China has repeatedly voiced its willingness to adopt a cooperative approach to resolving the China-U.S. trade dispute. By announcing new countermeasures, Beijing once again sent out a clear signal that it will never give ground on issues of principle.

Related stories

Share this story on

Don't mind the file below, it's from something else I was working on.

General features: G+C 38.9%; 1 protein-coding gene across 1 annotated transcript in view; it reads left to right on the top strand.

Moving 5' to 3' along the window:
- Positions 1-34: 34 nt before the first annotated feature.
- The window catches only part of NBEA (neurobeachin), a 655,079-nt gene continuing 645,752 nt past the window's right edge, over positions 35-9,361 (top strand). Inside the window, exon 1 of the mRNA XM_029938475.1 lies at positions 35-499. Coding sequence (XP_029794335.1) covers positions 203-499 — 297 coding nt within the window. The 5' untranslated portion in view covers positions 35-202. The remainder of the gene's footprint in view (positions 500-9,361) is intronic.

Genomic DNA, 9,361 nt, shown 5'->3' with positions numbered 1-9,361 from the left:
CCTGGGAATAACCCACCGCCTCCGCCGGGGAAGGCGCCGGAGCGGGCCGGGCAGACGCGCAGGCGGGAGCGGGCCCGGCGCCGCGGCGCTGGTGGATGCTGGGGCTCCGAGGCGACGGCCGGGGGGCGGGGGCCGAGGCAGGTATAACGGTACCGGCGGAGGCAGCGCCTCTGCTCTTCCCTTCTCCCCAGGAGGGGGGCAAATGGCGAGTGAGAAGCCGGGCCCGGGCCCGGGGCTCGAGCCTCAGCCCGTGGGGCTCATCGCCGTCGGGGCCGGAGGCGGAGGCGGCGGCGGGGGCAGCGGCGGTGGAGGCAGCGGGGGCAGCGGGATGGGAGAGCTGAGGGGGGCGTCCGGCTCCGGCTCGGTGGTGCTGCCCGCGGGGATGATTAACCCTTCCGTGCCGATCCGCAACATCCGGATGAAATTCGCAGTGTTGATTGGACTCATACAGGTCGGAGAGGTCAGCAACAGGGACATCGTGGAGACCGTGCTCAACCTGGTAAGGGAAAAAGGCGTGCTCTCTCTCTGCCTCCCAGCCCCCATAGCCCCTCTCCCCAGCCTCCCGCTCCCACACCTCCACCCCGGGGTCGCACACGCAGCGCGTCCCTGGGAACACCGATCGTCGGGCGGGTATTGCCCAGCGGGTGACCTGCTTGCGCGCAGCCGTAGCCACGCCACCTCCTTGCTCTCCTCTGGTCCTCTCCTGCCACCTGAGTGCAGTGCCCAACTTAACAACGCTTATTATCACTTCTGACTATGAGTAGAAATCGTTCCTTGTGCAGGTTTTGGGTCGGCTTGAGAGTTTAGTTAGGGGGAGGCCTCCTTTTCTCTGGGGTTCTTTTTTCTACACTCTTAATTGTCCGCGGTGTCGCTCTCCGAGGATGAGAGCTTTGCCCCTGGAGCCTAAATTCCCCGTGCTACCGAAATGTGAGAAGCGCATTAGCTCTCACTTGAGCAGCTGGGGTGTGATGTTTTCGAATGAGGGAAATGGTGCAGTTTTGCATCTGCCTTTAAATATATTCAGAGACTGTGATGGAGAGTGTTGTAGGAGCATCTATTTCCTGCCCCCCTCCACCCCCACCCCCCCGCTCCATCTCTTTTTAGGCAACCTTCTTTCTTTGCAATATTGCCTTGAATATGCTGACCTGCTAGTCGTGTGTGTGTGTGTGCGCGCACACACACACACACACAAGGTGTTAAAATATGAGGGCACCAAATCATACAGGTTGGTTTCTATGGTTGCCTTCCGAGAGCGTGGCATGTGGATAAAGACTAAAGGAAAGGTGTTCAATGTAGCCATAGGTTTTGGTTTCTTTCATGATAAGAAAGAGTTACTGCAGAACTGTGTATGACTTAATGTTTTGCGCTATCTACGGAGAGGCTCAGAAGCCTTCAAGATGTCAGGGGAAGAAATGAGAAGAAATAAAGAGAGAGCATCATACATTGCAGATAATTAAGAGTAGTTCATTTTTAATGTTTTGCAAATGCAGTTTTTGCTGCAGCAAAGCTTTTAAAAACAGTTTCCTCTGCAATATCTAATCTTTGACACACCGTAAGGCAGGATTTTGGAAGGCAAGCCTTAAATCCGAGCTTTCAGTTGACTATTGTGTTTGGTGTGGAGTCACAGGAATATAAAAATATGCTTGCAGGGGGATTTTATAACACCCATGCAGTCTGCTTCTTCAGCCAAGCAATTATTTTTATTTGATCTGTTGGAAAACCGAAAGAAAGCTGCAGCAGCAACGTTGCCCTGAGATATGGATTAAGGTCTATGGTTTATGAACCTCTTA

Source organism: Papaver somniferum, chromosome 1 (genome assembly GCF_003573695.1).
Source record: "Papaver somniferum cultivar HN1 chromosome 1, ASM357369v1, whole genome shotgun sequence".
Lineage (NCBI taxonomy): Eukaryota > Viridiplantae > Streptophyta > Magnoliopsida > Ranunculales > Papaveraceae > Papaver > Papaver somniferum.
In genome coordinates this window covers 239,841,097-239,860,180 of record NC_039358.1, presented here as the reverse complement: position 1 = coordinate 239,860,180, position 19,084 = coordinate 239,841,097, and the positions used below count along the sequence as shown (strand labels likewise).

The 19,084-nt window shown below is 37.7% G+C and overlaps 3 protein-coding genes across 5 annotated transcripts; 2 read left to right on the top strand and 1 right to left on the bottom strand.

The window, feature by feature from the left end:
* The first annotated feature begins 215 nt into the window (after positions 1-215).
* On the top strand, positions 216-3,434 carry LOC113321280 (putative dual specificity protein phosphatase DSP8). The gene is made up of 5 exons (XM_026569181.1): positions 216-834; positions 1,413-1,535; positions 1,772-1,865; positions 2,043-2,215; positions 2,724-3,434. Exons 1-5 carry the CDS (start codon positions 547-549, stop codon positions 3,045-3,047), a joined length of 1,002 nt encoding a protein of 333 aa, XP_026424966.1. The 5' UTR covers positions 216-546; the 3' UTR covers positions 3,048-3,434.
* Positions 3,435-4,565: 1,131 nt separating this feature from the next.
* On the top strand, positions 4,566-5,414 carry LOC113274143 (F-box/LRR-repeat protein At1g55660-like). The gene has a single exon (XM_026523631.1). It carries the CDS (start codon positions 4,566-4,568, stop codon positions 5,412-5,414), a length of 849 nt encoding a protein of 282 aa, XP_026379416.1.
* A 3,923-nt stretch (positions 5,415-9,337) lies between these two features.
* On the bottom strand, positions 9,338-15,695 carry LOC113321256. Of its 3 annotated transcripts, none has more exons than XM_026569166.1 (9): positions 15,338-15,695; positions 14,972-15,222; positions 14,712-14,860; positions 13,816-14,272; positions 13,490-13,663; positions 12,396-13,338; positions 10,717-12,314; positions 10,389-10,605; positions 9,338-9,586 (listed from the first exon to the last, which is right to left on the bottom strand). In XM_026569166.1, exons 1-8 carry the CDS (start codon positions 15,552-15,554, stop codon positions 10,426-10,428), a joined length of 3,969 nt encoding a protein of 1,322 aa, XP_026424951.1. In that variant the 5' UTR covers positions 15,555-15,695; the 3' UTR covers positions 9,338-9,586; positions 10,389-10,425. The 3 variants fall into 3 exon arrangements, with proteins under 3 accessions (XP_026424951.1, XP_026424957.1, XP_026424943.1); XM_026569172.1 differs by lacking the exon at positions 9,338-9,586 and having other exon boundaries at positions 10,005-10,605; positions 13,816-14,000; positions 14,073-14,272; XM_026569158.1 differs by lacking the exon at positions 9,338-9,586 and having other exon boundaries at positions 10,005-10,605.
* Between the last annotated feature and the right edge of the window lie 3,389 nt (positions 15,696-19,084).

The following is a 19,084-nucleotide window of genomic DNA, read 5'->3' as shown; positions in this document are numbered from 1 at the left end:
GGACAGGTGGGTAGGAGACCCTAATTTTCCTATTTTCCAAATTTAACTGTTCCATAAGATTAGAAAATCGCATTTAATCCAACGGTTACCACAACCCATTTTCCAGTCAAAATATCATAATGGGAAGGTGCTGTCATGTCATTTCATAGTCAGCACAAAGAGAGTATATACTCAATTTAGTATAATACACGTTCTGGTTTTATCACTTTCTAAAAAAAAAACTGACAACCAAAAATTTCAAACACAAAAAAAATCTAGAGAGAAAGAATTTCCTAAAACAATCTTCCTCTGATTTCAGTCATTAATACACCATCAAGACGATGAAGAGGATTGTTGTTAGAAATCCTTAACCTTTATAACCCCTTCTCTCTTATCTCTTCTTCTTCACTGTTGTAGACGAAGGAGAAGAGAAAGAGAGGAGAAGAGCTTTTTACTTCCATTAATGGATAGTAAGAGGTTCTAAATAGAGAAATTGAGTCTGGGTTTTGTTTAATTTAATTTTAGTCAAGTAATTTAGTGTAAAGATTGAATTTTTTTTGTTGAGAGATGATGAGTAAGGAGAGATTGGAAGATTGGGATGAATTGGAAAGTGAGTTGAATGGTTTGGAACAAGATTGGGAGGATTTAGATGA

LU Xiankun Professor LU Xiankun is Managing Director of LEDECO Geneva and Associate Partner of IDEAS Centre Geneva. He is Emeritus Professor of China Institute for WTO Studies of the University of International Business and Economics (UIBE) and Wuhan University (WHU) of China and visiting professor or senior research fellow of some other universities and think tanks in China and Europe. He also sits in management of some international business associations and companies, including as Senior Vice President of Shenzhen UEB Technology LTD., a leading e-commerce company of China. Previously, Mr. LU was senior official of Chinese Ministry of Commerce and senior diplomat posted in Europe, including in Geneva as Counsellor and Head of Division of the Permanent Mission of China to the WTO and in Brussels as Commercial Secretary of the Permanent Mission of China to the EU. Benjamin Cavender Benjamin Cavender is a Shanghai based consultant with more than 11 years of experience helping companies understand consumer behavior and develop go to market strategies for China. He is a frequent speaker on economic and consumer trends in China and is often featured on CNBC, Bloomberg, and Channel News Asia. Sara Hsu Sara Hsu is an associate professor from the State University of New York at New Paltz. She is a regular commentator on Chinese economy. Xu Qinduo Xu Qinduo is CRI's former chief correspondent to Washington DC, the United States. He works as the producer, host and commentator for TODAY, a flagship talk show on current affairs. Mr. Xu contributes regularly to English-language newspapers including Shenzhen Daily and Global Times as well as Chinese-language radio and TV services. Lin Shaowen A radio person, Mr. Lin Shaowen is strongly interested in international relations and Chinese politics. As China is quite often misunderstood in the rest of the world, he feels the need to better present the true picture of the country, the policies and meanings. So he talks a lot and is often seen debating. Then friends find a critical Lin Shaowen criticizing and criticized. George N. Tzogopoulos Dr George N. Tzogopoulos is an expert in media and politics/international relations as well as Chinese affairs. He is Senior Research Fellow at the Centre International de Européenne (CIFE) and Visiting Lecturer at the European Institute affiliated with it and is teaching international relations at the Department of Law of the Democritus University of Thrace. George is the author of two books: US Foreign Policy in the European Media: Framing the Rise and Fall of Neoconservatism (IB TAURIS) and The Greek Crisis in the Media: Stereotyping in the International Press (Ashgate) as well as the founder of, an institutional partner of CRI Greek. David Morris David Morris is the Pacific Islands Trade and Investment Commissioner in China, a former Australian diplomat and senior political adviser. Harvey Dzodin After a distinguished career in the US government and American media Dr. Harvey Dzodin is now a Beijing-based freelance columnist for several media outlets. While living in Beijing, he has published over 200 columns with an emphasis on arts, culture and the Belt & Road initiative. He is also a sought-after speaker and advisor in China and abroad. He currently serves as Nonresident Research Fellow of the think tank Center for China and Globalization and Senior Advisor of Tsinghua University National Image Research Center specializing in city branding. Dr. Dzodin was a political appointee of President Jimmy Carter and served as lawyer to a presidential commission. Upon the nomination of the White House and the US State Department he served at the United Nations Office in Vienna, Austria. He was Director and Vice President of the ABC Television in New York for more than two decades.